"I will plunge into it with a full heart." With these words, Stephen Lewis accepted U.N. Secretary-General Kofi Annan's offer in 2001 to become his special envoy for hiv/aids in Africa. For those who know him, a full heart defines Lewis and everything he does.
Lewis, 67, has never done anything halfheartedly. He was a politician by birth, upbringing and profession, and a relentless campaigner for social justice, equality and human dignity by conviction. With his pugnacious jaw and eyes blazing behind his glasses, Lewis speaks forthrightly, honestly and passionately about human rights and the obligations we have to one another as human beings.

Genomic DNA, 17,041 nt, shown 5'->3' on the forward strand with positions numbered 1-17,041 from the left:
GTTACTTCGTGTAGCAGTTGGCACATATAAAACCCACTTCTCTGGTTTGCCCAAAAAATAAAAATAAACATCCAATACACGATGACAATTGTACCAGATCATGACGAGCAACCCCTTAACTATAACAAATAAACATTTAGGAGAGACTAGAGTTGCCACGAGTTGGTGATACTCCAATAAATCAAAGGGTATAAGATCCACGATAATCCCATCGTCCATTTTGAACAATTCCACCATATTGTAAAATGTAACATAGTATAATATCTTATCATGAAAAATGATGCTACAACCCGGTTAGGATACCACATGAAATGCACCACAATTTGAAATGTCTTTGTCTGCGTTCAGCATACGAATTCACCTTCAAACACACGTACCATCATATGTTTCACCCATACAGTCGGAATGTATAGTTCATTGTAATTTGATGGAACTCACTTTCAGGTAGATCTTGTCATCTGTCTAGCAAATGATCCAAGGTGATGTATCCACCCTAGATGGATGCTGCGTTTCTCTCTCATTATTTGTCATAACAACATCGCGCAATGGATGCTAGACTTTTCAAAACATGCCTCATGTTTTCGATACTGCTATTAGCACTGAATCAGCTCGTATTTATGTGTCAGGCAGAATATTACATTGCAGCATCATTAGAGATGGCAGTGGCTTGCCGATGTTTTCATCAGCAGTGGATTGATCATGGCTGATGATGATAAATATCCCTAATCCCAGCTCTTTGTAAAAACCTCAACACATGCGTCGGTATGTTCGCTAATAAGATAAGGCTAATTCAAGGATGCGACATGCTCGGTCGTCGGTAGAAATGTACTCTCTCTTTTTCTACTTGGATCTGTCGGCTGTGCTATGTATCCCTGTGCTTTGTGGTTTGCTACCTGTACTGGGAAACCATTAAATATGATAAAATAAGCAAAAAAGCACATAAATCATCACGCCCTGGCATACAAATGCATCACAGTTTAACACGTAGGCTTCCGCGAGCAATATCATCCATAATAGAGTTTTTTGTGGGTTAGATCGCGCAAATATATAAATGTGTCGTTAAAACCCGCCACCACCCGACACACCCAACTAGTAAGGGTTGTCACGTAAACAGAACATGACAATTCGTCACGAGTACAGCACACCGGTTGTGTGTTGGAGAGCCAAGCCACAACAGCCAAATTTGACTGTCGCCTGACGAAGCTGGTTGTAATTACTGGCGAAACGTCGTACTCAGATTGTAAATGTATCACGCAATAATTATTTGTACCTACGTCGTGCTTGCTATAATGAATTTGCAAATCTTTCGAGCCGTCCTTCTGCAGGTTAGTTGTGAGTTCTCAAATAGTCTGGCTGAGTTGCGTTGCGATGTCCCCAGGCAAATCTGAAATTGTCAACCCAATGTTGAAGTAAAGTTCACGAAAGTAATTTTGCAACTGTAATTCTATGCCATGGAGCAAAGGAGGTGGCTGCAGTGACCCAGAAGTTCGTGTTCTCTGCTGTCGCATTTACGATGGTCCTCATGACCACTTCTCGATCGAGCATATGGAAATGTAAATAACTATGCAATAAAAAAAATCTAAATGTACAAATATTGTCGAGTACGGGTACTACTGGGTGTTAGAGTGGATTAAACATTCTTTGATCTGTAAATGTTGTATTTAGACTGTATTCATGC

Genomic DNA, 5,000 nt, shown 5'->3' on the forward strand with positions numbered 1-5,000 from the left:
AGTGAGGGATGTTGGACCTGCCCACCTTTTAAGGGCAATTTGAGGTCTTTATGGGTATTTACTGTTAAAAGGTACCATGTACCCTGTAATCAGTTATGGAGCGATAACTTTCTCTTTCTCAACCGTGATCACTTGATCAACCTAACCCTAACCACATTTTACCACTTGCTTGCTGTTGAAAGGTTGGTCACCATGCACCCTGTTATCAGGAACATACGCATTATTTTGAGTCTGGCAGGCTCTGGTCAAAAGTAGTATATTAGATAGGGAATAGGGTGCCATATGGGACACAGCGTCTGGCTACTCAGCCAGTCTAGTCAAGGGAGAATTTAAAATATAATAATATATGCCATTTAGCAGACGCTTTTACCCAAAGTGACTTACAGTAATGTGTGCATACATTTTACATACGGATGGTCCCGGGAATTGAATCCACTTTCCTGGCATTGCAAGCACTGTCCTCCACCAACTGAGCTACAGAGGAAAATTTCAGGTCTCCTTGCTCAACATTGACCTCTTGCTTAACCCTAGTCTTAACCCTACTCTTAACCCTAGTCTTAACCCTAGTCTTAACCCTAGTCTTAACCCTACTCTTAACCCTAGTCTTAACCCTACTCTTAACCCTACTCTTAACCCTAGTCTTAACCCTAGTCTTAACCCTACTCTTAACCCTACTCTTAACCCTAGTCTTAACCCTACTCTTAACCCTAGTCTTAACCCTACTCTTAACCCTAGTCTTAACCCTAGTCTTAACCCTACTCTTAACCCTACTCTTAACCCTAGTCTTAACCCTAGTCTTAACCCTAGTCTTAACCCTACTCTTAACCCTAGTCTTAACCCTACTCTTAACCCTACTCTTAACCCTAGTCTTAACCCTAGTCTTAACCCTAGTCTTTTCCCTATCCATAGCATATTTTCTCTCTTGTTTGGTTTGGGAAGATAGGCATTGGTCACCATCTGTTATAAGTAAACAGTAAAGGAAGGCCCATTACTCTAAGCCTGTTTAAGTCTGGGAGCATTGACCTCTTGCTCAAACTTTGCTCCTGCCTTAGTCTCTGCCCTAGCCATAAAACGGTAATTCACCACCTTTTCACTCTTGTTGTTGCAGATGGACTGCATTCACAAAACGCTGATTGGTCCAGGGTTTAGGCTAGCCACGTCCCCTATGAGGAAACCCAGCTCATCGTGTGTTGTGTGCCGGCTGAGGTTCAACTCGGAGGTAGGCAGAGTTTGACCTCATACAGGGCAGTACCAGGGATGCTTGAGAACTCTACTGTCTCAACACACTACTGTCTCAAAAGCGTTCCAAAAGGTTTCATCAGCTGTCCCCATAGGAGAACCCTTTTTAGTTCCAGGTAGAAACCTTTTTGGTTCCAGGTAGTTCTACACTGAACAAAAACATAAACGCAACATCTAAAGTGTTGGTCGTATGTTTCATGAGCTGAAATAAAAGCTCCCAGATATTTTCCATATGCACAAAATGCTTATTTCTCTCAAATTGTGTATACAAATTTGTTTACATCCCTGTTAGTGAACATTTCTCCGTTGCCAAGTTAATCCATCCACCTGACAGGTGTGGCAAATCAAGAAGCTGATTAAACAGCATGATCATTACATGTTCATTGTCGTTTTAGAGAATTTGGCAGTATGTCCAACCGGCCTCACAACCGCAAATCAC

He faces a daunting task as U.N. special envoy. Yet there are few witnesses as eloquent and powerful as Lewis in pleading for international help to save his beloved Africa, a continent he first visited 45 years ago and has remained close to ever since. An indefatigable and passionate communicator, Lewis offers a straightforward message: without health, poverty cannot be beaten and economic development cannot succeed.
Canadians are proud of Lewis. Proud of the way he stood up for the rights and needs of children when he was at UNICEF. Proud of the uncompromising honesty he displayed as a member of the Panel of Eminent Personalities Investigating Genocide in Rwanda. Proud of his stubbornness and readiness to fight on behalf of the needy in society.
Until there is a future in which the vulnerable are protected and new life and new hope can blossom again, Stephen Lewis will never consider his work to be done.
Martin is Canada's Prime Minister
Next Jeffrey Sachs